The new Supplemental Poverty Measure, what I'll call the "new PM", is often touted as providing a more accurate picture of poverty in the United States than the old PM. However, the poverty threshold established by the new PM is not adequate as a measure of basic needs. In fact, in many parts of the United States, the new PM threshold will actually be lower than the current threshold. Thus, as Mark Levinson of the SEIU wrote recently in The American Prospect, the new PM “doesn’t fix the fundamental problem" with the old PM.
That said, the new PM seems to improve on the old PM in other important, albeit less fundamental ways. In particular, it counts the Earned Income Tax Credit and various other important benefits that are not currently counted as income by the old PM, and subtracts certain work expenses and health care expenses that people are able to pay out of pocket. This certainly provides a more accurate calculation of total (post-tax, post-benefit) income minus out-of-pocket spending on child care and health care, but does it provide a more accurate picture of poverty?
Not necessarily, particularly when we look at child poverty. To see why not, it is useful to compare how using the new PM changes the picture of poverty among children and the elderly. As the table below shows, using the old PM, the child poverty rate (22.5 percent) is more than twice as high as the elderly poverty rate (9 percent). But using the new PM, the rates look very similar because the child poverty rate drops by more than 4 points, while elderly rate jumps by nearly 7 percentage points. In essence, according to the new PM, child poverty is significantly lower than we thought, while elderly poverty is much higher. And, comparing the two groups, children are only slightly worse off in terms of having their basic needs met than the elderly.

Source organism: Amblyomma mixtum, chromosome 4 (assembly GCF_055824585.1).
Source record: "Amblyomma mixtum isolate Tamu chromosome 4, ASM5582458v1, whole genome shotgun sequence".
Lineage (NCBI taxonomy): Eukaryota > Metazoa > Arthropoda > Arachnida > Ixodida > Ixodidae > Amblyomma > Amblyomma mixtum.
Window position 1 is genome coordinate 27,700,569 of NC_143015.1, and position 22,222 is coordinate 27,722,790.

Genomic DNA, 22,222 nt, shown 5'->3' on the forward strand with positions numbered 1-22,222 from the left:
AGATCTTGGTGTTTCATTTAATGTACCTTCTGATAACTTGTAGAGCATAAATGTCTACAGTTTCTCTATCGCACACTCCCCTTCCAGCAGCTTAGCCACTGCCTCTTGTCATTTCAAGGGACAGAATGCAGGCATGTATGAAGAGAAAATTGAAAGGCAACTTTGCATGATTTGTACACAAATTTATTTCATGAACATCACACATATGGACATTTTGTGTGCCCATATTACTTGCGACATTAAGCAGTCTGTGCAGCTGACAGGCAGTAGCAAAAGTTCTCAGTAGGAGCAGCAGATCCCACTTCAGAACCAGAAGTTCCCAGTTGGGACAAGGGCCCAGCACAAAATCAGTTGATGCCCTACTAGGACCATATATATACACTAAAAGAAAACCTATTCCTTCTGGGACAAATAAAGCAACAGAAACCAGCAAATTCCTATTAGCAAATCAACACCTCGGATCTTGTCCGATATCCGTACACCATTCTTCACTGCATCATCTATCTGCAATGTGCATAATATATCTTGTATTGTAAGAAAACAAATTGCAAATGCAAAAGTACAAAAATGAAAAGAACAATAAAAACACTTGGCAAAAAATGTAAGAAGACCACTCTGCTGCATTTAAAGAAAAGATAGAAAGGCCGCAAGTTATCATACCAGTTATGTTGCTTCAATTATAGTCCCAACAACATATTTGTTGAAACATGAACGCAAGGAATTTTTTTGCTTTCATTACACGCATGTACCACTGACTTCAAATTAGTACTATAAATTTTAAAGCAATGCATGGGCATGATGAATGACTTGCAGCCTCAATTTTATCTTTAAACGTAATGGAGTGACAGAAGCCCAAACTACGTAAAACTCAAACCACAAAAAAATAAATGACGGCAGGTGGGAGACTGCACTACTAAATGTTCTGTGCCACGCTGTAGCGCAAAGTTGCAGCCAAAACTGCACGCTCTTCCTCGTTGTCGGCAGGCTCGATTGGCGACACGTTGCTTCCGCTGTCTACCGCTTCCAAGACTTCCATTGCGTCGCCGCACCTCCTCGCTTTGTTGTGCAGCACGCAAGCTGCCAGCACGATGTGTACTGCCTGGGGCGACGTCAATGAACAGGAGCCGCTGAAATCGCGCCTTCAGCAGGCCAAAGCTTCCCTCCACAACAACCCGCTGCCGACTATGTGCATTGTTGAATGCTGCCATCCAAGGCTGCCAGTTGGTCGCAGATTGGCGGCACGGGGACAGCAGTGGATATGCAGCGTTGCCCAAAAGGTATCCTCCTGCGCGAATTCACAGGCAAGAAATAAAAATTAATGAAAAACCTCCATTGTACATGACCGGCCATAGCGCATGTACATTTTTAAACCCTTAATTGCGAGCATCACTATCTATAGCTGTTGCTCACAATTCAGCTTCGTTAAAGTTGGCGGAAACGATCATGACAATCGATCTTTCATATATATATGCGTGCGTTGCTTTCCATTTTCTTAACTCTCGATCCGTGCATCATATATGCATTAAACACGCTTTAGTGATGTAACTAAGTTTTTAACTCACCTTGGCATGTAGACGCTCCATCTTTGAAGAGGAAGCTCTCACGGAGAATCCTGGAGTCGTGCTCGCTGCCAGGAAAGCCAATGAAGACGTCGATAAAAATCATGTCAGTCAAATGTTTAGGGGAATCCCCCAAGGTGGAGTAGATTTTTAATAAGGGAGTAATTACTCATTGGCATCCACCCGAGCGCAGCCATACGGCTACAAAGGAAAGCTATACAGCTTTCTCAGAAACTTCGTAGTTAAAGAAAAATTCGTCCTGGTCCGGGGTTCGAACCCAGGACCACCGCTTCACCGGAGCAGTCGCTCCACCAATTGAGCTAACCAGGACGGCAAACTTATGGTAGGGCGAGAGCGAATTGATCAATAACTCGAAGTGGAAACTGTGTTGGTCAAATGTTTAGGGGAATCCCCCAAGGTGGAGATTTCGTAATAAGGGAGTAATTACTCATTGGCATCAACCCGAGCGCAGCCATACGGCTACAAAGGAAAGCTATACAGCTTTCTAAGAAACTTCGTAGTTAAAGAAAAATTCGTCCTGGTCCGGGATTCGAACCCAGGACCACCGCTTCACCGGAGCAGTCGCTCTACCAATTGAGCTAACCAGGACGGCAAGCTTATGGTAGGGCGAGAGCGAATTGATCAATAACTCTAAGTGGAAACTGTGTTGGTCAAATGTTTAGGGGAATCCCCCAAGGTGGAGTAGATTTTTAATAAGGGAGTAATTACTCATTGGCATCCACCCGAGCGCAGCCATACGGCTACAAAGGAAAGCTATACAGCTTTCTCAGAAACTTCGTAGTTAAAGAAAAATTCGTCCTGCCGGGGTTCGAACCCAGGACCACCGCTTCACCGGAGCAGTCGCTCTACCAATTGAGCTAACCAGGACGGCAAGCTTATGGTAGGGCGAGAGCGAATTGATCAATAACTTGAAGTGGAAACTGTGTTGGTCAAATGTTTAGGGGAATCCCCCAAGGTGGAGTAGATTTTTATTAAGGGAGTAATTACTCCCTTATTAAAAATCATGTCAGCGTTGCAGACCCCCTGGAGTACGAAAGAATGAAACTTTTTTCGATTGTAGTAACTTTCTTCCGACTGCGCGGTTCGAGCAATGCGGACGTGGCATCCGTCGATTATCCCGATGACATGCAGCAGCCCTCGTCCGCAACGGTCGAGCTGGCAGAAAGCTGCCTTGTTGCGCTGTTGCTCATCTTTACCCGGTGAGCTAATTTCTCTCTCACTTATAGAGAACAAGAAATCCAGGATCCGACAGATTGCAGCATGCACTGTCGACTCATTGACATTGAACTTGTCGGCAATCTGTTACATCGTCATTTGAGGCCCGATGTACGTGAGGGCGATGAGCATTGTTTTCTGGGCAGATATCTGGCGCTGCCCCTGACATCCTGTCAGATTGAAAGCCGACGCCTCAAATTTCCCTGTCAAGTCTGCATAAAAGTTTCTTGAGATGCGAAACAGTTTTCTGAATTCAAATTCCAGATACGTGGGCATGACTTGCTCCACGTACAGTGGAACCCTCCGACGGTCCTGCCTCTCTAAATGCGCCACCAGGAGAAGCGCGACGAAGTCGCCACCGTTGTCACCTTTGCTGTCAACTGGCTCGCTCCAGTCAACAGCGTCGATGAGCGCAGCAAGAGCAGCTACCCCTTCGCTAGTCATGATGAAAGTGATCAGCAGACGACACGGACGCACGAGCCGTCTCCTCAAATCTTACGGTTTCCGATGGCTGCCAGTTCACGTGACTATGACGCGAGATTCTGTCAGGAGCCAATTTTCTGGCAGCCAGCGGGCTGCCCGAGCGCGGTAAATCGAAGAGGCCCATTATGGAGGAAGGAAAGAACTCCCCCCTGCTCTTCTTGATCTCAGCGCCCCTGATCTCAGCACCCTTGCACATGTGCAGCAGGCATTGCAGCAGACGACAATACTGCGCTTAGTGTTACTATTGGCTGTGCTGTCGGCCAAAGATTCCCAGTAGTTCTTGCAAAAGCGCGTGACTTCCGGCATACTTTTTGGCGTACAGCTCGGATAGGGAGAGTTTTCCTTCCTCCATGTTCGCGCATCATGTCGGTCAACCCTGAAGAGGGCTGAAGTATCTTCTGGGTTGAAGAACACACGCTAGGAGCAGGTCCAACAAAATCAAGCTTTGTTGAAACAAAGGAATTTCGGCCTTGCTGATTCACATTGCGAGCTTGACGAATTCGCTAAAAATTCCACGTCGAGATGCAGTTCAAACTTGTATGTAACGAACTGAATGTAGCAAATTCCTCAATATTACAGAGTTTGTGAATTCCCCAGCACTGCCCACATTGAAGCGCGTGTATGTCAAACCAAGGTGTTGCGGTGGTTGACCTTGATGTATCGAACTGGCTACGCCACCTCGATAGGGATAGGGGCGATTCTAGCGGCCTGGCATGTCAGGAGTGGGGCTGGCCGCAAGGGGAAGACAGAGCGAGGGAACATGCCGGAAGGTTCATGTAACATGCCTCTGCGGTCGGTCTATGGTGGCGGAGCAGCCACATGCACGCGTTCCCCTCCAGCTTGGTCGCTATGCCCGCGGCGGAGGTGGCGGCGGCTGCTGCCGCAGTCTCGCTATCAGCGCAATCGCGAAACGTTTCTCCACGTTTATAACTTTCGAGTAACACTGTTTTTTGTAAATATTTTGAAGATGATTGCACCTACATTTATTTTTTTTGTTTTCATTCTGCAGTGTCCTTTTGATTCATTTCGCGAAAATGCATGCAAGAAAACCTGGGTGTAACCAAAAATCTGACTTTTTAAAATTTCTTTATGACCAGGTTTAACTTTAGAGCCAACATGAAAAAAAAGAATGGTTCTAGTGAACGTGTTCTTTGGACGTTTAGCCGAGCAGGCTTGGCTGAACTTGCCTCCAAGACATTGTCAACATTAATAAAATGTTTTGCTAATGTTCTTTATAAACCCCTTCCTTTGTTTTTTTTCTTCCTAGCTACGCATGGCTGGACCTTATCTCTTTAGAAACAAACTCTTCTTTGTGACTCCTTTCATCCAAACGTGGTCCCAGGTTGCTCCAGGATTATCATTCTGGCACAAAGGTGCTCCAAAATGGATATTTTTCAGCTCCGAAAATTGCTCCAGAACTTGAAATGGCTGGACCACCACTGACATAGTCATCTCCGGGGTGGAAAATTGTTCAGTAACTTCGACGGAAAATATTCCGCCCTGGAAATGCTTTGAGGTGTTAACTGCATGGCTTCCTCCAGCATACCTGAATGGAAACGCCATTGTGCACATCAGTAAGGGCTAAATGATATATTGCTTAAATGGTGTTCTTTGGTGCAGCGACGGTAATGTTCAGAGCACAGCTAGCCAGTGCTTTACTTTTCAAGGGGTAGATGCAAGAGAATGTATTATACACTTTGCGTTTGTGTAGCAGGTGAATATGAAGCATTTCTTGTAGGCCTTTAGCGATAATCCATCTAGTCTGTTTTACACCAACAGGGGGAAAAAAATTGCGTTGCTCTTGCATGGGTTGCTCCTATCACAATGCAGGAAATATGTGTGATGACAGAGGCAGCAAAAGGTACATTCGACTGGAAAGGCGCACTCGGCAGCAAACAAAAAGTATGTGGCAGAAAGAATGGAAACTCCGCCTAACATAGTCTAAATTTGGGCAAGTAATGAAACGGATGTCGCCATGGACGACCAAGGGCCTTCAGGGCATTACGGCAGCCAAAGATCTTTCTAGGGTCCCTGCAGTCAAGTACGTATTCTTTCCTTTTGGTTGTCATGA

My post yesterday showed trends over the last three decades in employer-provided health insurance coverage, based on analysis John Schmitt and I did for a recent CEPR report. We also examined trends over the same period for employer-sponsored retirement plans.
The graph below shows that share of workers with a retirement plan has zigzagged over the last 30 years, falling from 51.7 percent in 1979 to 45.5 percent in 1987 year, before rising to 50.8 percent in 2001, before falling again to 45.5 percent by 2010.
The pattern differed by gender. Since 1979, the share of men with a retirement plan has fallen about 10 percentage points, while the rate for women has remained essentially unchanged. Since the early 2000s, women have been more likely than men to have any type of retirement plan, a substantial reversal of the pattern in the 1980s and 1990s.